Here on The Bioscope we’ve had several items on the digitised newspaper collections that are available online, both for free and via assorted subscription options. The latest news on this front promises to be the most significant such resource yet, especially for those of us interested in researching the history of early film.
The New York Times has been available in digitial form back to 1851 for some time now, under subscription. Two things have just occured. Firstly, the NYT has dropped its subscription scheme, and now offers free access to its archives back to 1987, and for articles between 1923 and 1980 articles are available for purchase at $3.95 a time, or a ten-article pack of $15.95 (over a period of thirty days). But the sensational change as far as we’re concerned is that everything before 1923 is now held to be in the Public Domain, and hence is being made available for free.
The documents are available in PDF format only, though keyword searches operate across the whole texct, not just headlines. To access the service, go to the New York Times front page at www.nytimes.com and type in your search term in the search box, then select the option NYT Archive 1851-1980. If you are searching for a phrase, put this in inverted commas. You can sort the search results by closest match or date – newest or oldest first. Each result gives you the opening lines of the article, then the option to view the whole piece in PDF format. Articles from 1923 onwards give you a free preview of the opening lines. The first few searches are uninterrupted, but then it seems you have to register (for free), for which for some reason they want to know what you earn, your profession, and the number of people employed in your company. You may deal with such hurdles as you see fit.
It is amazing, and I can’t begin to tell the gems and discoveries I’ve made already in just a couple of hours’ searching. I’m still in shock at coming across a letter from 8 October 1905 which seems in all seriousness to recommend filming lynchings so they can reach a wider audience through the Kinetoscope. I’ve comes across Kinemacolor films I’ve never heard of before. And I’ve found such useful things on when terms first became common (I’d no idea before now that the word nickelodeon was in use before there were motion pictures). Though I suspect the first reference to the word ‘television’ in 1853 may be an OCR error… (but take a look at the article ‘Sending Photographs by Telegraph’ from 24 February 1907)
With this, the Chronicling America resource, and other newspaper collections covered in the Times Past and More Times Past posts, the research opportunities are just huge. How lucky we all are.
(My thanks to David Pierce for alerting me to this and other newspaper resources)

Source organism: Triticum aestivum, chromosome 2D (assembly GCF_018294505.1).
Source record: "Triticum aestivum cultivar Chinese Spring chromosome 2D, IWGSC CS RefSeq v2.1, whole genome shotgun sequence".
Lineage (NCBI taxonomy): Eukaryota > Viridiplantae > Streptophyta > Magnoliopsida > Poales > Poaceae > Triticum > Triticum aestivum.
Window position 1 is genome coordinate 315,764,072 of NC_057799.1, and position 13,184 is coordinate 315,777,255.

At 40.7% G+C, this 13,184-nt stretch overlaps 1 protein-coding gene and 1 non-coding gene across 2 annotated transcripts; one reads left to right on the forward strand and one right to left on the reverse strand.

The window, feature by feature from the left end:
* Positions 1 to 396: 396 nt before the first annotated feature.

This is indeed a further amazing development in online resources. The amount of online material related to our field of silent cinema and to other fields too is becoming vast. Newspapers, periodical articles, books are increasingly available. When I first began research about early cinema over 2 decades ago, as a first step I decided to search the available printed indexes, such as Readers’ Guide, Industrial Arts, etc, and newspapers such as the Times and NY Times. But the digitisation of the original media as full text has made such printed indexes of far less importance, as both the indexed articles and extra references can be found through keyword searches. This is a boon for researchers, and also implies cost savings in travel and purchase of materials. It is, these days, becoming far less necessary to visit libraries, because so many periodicals/newspapers are online, as are many books. The Internet Archive has already saved me $$. Here’s an example. I want to re-see a copy of ‘The Film of Fear’, an early film-related novel of 1917, which I’d had a quick glance at in Cambridge UL. It is available there and other copyright libraries in the UK, but with limited opportunity for xeroxing. So yesterday I thought I’d search for it in the amazing Internet Archive, and it’s there! In full, and in the 1917 original ed, rather than the 1922 reprint which Cambridge has. The only other way I could have seen it would be to purchase from bookdealers (AbeBooks etc), but these copies go for a minimum of $40 or so (plus p&p). One caveat. While books and newspapers are become more available online, many periodicals are not. Either these have not been digitised or they are only available via subscription services: i.e. you must pay. Thus, membership of a library is still required. But this isn’t necessarily a big stumbling block, and the US libraries are especially generous in allowing researchers to download material from such subscription services. One tip: the NYPL has a good tranche of such resources and for those who don’t live or work in NY area, outsiders can gain access for $100 per year. Cheaper than going there!
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It’s a good point that paying a subscription is not such a dreadful thing if you are serious in your research. It is marvellous that so much is made freely available (and that more and more is going to follow), but it is not unreasonable to pay for access to resources which have cost many thousands to published online, and which have saved the researcher from travel bills and a good deal of wasted time and effort. The flexibility of many subscription schemes (per view, per day, per month etc) is also a great boon.
I hadn’t heard of The Film of Fear. I will be adding fictional works on films from the Internet Archive and Gutenberg to the Bioscope Library in due course – Merton of the Movies, The Moving Picture Boys series etc.